## Google Interview Question

**Country:**United States

**Interview Type:**In-Person

Good, but honestly I'd give you points off for the variable names you've chosen. Why not just call it "sum" and "carry" or something?

The way I've seen this asked isn't like it was asked here. Implement addition of unsigned integers without any arithmetic operators.

They are unsigned integers. So, as far as I can tell, there is no way to represent negative numbers.

For signed integers, the first bit tells whether the number is positive or negative. For unsigned, the first bit is part of the number and hence, only positive numbers are allowed.

So, -b can't be represented using unsigned numbers.

Proof is shown for an unsigned byte (0xFF = 255). However the math works out the same for all unsigned types.

x + y = 255 + (-255 + x + y)

x + y = 255 - (255 - x - y)

x + y = 255 - ((255 - x) - y)

x + y = 255 - ((~x) - y)

x + y = ~((~x) - y)

To implement for an unsigned int:

```
unsigned int Add(unsigned int x, unsigned int y)
{
return ~((~x) - y);
}
```

#include<iostream>

using namespace std;

bool carry(bool ci, bool a, bool b)

{

bool car = (~ci & a & b) | (ci & ~a & b) | (ci & a & ~b) | (ci & a & b);

return car;

}

bool sum(bool ci, bool a, bool b)

{

bool s = (~ci & ~a & b) | (~ci & a & ~b) | (ci & ~a & ~b) | (ci & a & b);

return s;

}

void add(int a, int b)

{

int a1 = 1, b1 = 1,ci = 0, output = 0, totalsum = 0;

bool c2 = 0;

for(int i =0; i < 8; i++)

{

bool a0 = a & a1;

bool b0 = b & a1;

c2 = carry(ci, a0, b0);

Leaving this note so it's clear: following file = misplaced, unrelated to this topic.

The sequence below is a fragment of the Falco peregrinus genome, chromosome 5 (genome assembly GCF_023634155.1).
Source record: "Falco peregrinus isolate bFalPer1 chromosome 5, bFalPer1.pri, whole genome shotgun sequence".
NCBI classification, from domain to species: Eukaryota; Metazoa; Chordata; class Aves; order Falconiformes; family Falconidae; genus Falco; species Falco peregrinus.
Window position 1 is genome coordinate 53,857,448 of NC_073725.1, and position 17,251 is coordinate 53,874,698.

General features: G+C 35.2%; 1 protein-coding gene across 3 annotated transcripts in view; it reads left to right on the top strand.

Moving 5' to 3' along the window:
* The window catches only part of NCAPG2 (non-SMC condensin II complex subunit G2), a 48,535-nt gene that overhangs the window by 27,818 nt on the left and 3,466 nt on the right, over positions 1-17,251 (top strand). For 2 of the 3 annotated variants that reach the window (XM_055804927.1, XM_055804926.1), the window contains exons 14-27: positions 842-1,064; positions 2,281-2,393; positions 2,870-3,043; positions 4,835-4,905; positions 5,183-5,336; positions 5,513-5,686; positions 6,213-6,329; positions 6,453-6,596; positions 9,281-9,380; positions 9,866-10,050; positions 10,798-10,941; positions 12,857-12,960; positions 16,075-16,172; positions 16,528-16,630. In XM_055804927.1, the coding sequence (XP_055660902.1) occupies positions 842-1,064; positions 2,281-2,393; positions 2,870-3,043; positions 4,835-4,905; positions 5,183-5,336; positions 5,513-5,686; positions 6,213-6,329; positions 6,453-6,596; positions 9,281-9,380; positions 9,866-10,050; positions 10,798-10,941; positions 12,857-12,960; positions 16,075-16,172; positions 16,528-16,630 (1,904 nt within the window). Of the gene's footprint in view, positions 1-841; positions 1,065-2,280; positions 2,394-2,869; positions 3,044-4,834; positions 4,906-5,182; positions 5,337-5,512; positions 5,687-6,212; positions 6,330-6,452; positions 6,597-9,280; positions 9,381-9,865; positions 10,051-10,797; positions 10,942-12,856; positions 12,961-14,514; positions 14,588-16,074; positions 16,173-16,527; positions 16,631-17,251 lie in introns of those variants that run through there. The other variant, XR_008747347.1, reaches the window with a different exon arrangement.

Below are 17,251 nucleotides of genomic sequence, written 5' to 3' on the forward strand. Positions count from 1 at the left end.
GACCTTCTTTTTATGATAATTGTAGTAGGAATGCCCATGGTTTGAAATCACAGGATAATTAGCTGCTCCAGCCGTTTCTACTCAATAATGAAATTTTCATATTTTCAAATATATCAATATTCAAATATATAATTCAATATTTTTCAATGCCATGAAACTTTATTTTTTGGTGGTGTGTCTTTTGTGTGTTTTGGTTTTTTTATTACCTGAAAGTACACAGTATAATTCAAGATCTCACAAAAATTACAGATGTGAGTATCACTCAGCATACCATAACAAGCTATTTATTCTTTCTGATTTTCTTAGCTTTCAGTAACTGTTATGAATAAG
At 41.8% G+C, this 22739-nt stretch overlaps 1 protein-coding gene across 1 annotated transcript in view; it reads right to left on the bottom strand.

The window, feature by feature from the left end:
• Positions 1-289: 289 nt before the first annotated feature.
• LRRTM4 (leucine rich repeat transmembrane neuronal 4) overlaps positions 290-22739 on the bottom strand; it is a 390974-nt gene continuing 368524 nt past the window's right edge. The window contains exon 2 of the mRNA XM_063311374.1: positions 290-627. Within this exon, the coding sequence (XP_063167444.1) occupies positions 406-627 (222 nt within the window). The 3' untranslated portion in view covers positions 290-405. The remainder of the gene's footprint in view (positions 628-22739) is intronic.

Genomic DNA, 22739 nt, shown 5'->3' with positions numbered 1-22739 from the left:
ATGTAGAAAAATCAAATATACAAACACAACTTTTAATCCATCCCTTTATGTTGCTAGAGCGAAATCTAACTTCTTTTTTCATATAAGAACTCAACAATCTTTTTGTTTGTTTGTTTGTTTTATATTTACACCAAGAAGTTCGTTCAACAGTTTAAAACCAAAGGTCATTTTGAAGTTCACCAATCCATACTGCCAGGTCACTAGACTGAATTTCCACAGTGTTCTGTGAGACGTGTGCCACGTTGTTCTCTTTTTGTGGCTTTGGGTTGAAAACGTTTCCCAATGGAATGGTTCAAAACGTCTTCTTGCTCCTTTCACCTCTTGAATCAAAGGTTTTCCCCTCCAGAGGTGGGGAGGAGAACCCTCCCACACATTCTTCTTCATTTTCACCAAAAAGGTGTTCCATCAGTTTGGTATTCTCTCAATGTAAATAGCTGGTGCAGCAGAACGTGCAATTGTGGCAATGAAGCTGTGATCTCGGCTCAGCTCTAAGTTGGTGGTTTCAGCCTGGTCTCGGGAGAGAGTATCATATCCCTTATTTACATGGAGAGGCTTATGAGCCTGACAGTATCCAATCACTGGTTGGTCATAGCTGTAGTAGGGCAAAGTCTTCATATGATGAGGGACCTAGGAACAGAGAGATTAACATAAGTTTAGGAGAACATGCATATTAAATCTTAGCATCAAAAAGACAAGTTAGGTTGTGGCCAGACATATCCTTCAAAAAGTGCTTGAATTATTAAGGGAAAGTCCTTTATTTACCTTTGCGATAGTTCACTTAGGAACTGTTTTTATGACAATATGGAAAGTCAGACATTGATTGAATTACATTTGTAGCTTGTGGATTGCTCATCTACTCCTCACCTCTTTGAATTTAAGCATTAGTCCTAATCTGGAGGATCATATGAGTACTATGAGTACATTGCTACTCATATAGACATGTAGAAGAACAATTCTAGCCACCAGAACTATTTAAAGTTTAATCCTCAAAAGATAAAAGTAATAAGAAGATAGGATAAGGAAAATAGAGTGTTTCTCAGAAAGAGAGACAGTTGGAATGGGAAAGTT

int s= sum(ci, a0, b0);

s = s<<(i);

totalsum = totalsum | s;

ci = c2;

a1 = a1<<1;

}

cout<<totalsum<<endl;

}

int main()

{

add(13,35);

return 0;

}

```
// implement 1
unsigned Add(unsigned a, unsigned b) {
if(!a)return b;
if(!b)return a;
return Add(a^b,(a&b)<<1);
}
//implement 2
unsigned Add(unsigned a, unsigned b, unsigned carry) {
if(!(a|b))return carry; //both a and b is zero.
if(!((a|b)&1)) return Add(a>>1,b>>1,0)<<1|carry; // the lowest bit of a and b is 0
if(!(a&b&1)) return Add(a>>1,b>>1,carry)<<1|(!carry); //the lowest bit of a and b must be 1 one and 1 zero
return Add(a>>1,b>>1,1)<<1|carry;// both 1
}
```

A solution is to consider the add operation in two passes:

* first add bits set only in one of the number (logical or, and reverse bits set by logical and)

* remaining case is when the two bits are set to 1 (spotted by the logical and), and in such case we have to add the carry, that is, the bit position shifted - multiple carries may be present, and we need to loop until no carry is still there

Iterative version:

```
unsigned int sum(unsigned int a, unsigned int b) {
for(;;) {
const unsigned int x = a & b;
a |= b;
if (x == 0)
break;
a ^= x;
b = x << 1;
}
return a;
}
```

```
#include <stdio.h>
#include <string.h>
#include <stdlib.h>
#include <time.h>
int main(int argc, char *argv[])
{
long long x = atoi(argv[1]);
long long y = atoi(argv[2]);
long long S=0;
if(x==0 || y == 0) {
printf("%lld * %lld = %lld\n", x, y, S);
return 0;
}
long long t = x;
while(t){
S += y;
t--;
}
printf("%lld * %lld = %lld\n", x, y, S);
return S;
}
```

Like the way I learnt adding numbers when I'm a kid. Additionally, no math operator is used

- code_monkey October 17, 2012